Salmon Portland Chase (Jan. 13, 1808 - May 7, 1873)

Salmon P. ChaseSalmon Portland Chase, statesman, antislavery leader, and chief justice of the U.S. Supreme Court, was born in Cornish, New Hampshire. When Chase was nine years old, his father died. To ease the financial burden on his mother, Chase, the eighth of 11 children, moved to Ohio and lived with his uncle Philander Chase. In 1824 he entered Dartmouth, where he became deeply involved in the revival movement then sweeping the college. The revival experience reinforced his religious commitments and generated within him an intense and lasting struggle between his faith and his already quite-active ambition.

After graduating in 1826, Chase moved to Washington, D.C., where he started a school for the children of the community's privileged and studied law under the tutelage of Attorney General William Wirt. Three years after arriving in Washington, Chase moved to Cincinnati in search of “Fame's proud temple.” Within a few years he had achieved a reasonable standing as an attorney, numbering among his clients the Cincinnati branch of the Bank of the United States and authoring an important three-volume edition of the statutes of Ohio (1833-1835).

Reawakened to the demands of the religious beliefs originally instilled in him during his childhood stay with his uncle and revival experience, Chase determined to direct his growing ambition toward causes more consistent with the teachings of his faith. Initially this renewed commitment led to his involvement in the American Sunday School Union, but by 1837 Chase was becoming seriously interested in the slavery issue. In that year he defended in court the freedom of Matilda, a slave whose master had taken her into Ohio.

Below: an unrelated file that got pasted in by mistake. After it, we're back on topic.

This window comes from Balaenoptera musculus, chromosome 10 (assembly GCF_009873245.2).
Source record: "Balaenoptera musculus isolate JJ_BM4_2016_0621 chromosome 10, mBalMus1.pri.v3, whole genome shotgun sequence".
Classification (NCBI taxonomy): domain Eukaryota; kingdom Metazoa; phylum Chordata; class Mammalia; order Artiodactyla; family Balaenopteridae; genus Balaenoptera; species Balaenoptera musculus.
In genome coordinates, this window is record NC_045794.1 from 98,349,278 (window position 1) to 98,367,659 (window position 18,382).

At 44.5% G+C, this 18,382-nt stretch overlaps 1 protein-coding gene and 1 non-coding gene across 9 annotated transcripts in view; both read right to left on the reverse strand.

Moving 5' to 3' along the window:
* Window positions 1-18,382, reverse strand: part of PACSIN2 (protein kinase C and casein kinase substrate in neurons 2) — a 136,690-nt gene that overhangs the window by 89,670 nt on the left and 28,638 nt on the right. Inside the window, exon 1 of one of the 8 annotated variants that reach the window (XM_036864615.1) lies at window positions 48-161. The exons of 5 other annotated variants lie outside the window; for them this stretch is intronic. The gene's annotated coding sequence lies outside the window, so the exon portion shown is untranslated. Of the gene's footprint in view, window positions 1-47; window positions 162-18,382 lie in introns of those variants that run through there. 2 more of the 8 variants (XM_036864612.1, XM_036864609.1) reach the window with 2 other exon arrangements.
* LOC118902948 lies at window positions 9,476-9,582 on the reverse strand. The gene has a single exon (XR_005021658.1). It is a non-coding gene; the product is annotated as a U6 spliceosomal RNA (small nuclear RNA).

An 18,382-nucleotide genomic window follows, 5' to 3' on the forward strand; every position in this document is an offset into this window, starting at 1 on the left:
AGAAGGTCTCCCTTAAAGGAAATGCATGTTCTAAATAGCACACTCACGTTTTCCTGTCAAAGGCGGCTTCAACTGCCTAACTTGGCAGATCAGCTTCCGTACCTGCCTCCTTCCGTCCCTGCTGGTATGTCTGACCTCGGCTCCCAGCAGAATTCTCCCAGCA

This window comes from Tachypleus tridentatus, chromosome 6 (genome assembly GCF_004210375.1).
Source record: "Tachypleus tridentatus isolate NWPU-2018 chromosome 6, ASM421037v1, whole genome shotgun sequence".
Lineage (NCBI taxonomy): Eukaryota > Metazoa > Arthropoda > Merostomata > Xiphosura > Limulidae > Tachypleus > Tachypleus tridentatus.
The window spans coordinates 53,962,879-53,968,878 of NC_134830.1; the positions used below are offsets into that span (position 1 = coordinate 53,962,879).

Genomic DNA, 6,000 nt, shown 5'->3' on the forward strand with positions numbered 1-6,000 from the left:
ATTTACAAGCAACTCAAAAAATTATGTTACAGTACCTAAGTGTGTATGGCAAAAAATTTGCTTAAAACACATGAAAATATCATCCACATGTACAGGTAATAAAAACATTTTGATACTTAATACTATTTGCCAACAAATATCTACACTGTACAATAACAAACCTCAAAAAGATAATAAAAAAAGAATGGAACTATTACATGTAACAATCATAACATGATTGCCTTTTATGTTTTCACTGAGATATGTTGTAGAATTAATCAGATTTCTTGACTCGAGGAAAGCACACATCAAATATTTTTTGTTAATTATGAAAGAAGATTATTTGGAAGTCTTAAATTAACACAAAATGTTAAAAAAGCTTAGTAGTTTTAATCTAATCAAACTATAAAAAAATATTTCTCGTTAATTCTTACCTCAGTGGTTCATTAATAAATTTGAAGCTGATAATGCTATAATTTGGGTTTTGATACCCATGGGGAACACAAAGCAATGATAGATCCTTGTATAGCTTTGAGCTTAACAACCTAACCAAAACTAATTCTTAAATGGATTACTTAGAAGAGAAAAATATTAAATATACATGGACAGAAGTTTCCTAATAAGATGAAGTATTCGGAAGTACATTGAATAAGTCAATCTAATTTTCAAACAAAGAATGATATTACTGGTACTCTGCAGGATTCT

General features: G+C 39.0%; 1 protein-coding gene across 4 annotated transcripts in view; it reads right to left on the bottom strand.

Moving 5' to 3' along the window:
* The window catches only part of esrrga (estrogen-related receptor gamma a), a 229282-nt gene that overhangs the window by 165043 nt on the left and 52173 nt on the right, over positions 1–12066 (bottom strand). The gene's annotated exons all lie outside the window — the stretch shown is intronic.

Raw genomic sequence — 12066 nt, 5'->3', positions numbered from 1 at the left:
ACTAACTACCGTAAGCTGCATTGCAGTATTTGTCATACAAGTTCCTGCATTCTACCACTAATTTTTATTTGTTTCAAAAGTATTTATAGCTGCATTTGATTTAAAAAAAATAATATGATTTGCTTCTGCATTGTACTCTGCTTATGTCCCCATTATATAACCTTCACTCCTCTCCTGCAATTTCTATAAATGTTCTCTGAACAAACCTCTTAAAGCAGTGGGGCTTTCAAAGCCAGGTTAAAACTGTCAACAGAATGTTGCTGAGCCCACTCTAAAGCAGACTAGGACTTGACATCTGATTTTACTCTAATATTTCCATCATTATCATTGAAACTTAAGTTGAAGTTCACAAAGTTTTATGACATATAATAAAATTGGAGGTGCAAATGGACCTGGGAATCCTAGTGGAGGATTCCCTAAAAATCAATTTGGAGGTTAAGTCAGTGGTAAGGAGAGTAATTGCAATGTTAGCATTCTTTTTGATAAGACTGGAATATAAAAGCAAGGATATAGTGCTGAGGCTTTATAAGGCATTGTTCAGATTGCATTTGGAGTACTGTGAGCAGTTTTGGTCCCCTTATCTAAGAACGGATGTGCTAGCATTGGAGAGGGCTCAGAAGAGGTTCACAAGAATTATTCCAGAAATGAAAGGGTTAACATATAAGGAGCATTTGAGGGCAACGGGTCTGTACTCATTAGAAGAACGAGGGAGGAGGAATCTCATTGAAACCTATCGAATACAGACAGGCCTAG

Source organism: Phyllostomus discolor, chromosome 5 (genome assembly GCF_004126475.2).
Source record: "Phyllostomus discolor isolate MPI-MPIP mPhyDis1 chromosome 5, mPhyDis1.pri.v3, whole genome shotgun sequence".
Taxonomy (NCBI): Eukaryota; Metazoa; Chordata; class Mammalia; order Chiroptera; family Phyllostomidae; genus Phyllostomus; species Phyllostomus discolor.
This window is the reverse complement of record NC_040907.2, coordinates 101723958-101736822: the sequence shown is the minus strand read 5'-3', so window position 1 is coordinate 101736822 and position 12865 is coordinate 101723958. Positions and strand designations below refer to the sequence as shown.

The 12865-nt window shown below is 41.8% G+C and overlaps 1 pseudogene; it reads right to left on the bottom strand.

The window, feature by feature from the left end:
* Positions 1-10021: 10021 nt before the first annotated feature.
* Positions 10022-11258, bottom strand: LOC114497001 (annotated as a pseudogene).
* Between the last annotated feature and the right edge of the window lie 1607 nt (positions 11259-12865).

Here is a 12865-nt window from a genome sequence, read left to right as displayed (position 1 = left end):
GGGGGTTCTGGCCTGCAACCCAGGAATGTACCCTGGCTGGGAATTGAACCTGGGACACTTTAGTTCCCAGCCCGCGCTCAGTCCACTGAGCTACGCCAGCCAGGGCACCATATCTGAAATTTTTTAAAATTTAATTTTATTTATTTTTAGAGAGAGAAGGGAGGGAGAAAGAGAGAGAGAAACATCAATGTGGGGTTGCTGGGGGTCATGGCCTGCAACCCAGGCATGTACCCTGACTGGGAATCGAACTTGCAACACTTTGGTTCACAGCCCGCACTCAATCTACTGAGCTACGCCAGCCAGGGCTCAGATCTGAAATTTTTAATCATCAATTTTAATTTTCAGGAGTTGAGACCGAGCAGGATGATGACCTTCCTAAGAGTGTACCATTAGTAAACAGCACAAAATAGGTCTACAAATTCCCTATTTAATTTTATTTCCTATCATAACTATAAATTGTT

Proceeding from the assumption that the Constitution was fundamentally an antislavery document, Chase resolved to organize a political force that would realize the founders' original intent. Through the numerous state and national party platforms and addresses he authored, Chase pressed for what would soon become standard antislavery demands such as an end to slavery in the District of Columbia, the banning of slavery from the west and the prohibition of the interstate slave trade.

The broad-based antislavery coalition Chase had worked for was now in place, and he would be one of its first beneficiaries. Holding a balance of power in the new Ohio legislature, Free Soil representatives gained Democratic support and, early in 1849, elected Chase to the U. S. Senate.

The Ohio legislature elected Chase to the Senate early in 1860, and in 1861 the governor of Ohio chose him as a delegate to the Washington Peace Conference. There he opposed any accord that would take effect before the inauguration of Abraham Lincoln and specifically attacked the Crittenden Compromise as too favorable to the south.

Appointed by Lincoln as secretary of the Treasury, Chase, after some hesitation, urged the president to resupply Fort Sumter. By then he was ready to accept the coming conflict. Sadly he concluded, “The truth is that God seems to be punishing [us] for our sins — among the greatest I believe [is] that of complicity with slavery.”

By the close of 1861 it was clear that the war would not be as short as most northerners had thought and that the financial demands on the government would be far greater than originally predicted. To satisfy these expanding requirements, in early 1862 Chase obtained congressional approval for the circulation of paper money as legal tender.

Within six months, Lincoln appointed Chase chief justice of the U. S. Supreme Court, a position he had long coveted. The country was in the process of redefining its federal system and Chase would have the opportunity to influence the outcome. Uninhibited by his position on the bench, he often reiterated his long-held support for universal male suffrage and made clear his opposition to military government in the south.

Chase's most celebrated involvement in Reconstruction was his role as presiding officer in the Senate impeachment trial of President Andrew Johnson. Angering Senate radicals who hoped to turn the event into a political contest, Chase ruled that the trial had to be conducted as a formal judicial proceeding.